Karin Kertesz Rosenfeld

Technion - Israel Institute of Technology, H̱efa, Haifa, Israel

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Publications (2)13.45 Total impact

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    Svetlana Goldin · Karin Kertesz Rosenfeld · Haim Manor
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    ABSTRACT: Telomerase, the enzyme that extends single-stranded telomeric DNA, consists of an RNA subunit (TER) including a short template sequence, a catalytic protein (TERT) and accessory proteins. We used site-specific UV cross-linking to map the binding sites for DNA primers in TER within active Tetrahymena telomerase holoenzyme complexes. The mapping was performed at single-nucleotide resolution by a novel technique based on RNase H digestion of RNA–DNA hybrids made with overlapping complementary oligodeoxynucleotides. These data allowed tracing of the DNA path through the telomerase complexes from the template to the TERT binding element (TBE) region of TER. TBE is known to bind TERT and to be involved in the template 5′-boundary definition. Based on these findings, we propose that upstream sequences of each growing telomeric DNA chain are involved in regulation of its growth arrest at the 5′-end of the RNA template. The upstream DNA–TBE interaction may also function as an anchor for the subsequent realignment of the 3′-end of the DNA with the 3′-end of the template to enable initiation of synthesis of a new telomeric repeat.
    Preview · Article · May 2012 · Nucleic Acids Research
  • Karin Kertesz Rosenfeld · Tamar Ziv · Svetlana Goldin · Fabian Glaser · Haim Manor
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    ABSTRACT: The Tetrahymena telomerase holoenzyme consists of a major catalytic protein [telomerase reverse transcriptase (TERT)], an RNA subunit, and accessory proteins. We used site-specific UV cross-linking and mass spectrometry to map interactions between the holoenzyme and the telomeric DNA. In one series of experiments, an oligodeoxyribonucleotide containing a 5-iododeoxyuridine residue or 4-thio-deoxythymidine residue was cross-linked to the telomerase by irradiation with UV light-emitting diodes. The DNA was extended by the cross-linked enzyme with a radioactively labeled or unlabeled nucleotide. The complexes were subsequently resolved by SDS-PAGE. Proteins were isolated from strips in the unlabeled gels corresponding to bands observed in the radioactive gels. Mass spectrometric analysis of these proteins revealed a major cross-linking site in TERT. Serendipitous cleavage of TERT near amino acid 254 indicated that this site maps within the N-terminal cleavage product, which includes primarily the telomerase essential N-terminal (TEN) domain. Moreover, the absence of this N-terminal segment in TERT was found to cause a reduction in DNA binding by the telomerase and/or its activity to undetectable levels. In other experiments, similar unresolved cross-linked complexes were digested with trypsin, two exonucleases, and alkaline phosphatase. Tandem mass spectrometry was then used to search for peptides linked to the residual deoxyribonucleoside. Using this approach, we identified the phenylalanine residue F351 in the accessory protein p45 as a minor DNA cross-linking site. Our study constitutes the first direct mapping of DNA interaction sites in telomerase holoenzyme complexes. This mapping represents a significant contribution to the understanding of the mechanism of telomere extension by telomerase.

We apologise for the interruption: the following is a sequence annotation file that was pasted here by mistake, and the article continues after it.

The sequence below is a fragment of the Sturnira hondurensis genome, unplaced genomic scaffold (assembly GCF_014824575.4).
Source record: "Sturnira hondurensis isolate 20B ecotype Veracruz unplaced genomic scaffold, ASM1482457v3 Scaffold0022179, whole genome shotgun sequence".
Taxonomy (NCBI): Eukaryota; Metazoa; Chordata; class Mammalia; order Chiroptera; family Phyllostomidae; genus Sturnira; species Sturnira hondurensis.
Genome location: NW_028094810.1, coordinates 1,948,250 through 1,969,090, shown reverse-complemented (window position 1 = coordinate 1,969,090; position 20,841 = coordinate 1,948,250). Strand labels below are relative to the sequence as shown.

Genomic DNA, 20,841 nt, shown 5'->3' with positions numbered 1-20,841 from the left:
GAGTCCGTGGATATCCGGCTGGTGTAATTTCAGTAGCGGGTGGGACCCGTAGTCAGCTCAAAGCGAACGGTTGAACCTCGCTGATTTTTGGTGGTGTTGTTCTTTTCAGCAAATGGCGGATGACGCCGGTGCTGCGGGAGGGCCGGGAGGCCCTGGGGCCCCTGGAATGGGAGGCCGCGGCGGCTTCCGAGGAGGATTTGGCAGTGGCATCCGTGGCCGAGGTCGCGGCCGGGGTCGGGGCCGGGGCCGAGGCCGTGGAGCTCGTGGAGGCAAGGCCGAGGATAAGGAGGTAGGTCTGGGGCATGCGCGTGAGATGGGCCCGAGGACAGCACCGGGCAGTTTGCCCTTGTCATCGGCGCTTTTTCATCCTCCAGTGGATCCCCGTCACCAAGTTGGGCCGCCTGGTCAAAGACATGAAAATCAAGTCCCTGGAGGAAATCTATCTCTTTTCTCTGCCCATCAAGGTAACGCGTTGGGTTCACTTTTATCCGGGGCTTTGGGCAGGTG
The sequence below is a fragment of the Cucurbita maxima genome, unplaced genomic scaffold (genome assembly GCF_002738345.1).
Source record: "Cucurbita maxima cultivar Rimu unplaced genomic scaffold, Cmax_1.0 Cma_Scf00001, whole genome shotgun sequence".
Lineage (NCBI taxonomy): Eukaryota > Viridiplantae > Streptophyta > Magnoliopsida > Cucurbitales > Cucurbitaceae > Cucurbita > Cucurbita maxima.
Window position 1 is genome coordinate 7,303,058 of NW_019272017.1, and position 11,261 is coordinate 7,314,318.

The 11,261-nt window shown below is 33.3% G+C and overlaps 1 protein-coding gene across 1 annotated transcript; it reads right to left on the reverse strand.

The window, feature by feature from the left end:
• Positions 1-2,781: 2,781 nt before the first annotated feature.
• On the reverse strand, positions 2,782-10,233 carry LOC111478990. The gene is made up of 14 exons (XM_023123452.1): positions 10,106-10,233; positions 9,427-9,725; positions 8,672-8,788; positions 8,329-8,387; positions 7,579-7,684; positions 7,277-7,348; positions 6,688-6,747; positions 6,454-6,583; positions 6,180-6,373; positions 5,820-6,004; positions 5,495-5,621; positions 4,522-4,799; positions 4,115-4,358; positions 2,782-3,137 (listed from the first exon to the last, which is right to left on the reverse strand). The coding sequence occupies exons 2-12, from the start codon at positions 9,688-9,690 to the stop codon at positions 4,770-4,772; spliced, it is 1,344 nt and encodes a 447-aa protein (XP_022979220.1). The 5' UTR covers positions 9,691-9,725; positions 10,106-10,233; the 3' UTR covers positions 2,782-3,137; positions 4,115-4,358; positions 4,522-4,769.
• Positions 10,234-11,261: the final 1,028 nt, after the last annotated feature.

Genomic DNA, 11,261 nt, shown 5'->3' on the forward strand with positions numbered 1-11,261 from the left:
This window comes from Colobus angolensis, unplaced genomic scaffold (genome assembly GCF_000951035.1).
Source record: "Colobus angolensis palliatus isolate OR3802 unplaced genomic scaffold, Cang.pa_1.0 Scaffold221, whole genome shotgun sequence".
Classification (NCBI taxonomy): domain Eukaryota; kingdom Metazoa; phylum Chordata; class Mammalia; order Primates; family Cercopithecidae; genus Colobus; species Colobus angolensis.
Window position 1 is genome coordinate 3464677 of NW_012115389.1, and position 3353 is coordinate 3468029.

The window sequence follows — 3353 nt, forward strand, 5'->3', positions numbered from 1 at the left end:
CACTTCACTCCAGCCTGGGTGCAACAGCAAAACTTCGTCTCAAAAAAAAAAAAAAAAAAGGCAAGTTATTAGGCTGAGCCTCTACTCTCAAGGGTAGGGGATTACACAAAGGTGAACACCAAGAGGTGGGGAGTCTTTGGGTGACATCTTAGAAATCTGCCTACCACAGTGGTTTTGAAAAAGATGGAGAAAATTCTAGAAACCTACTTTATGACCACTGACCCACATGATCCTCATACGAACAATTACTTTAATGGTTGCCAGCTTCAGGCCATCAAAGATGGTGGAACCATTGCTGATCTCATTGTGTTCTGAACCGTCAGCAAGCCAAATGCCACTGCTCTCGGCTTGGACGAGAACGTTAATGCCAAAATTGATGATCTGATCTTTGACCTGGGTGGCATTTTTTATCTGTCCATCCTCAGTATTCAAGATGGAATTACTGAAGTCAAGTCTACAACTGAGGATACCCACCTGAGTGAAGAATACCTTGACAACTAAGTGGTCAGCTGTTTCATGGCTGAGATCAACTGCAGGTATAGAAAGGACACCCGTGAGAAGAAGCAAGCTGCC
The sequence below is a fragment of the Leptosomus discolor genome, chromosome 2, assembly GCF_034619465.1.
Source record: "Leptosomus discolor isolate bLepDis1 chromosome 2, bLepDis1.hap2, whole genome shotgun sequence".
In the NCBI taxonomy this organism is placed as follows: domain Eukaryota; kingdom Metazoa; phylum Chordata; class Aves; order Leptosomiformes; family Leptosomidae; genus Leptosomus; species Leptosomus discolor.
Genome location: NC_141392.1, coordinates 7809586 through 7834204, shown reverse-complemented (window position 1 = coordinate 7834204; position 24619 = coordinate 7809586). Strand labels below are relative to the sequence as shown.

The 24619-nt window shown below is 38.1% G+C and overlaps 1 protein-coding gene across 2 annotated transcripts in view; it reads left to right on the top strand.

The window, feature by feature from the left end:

No preview · Article · Jul 2011 · Journal of Molecular Biology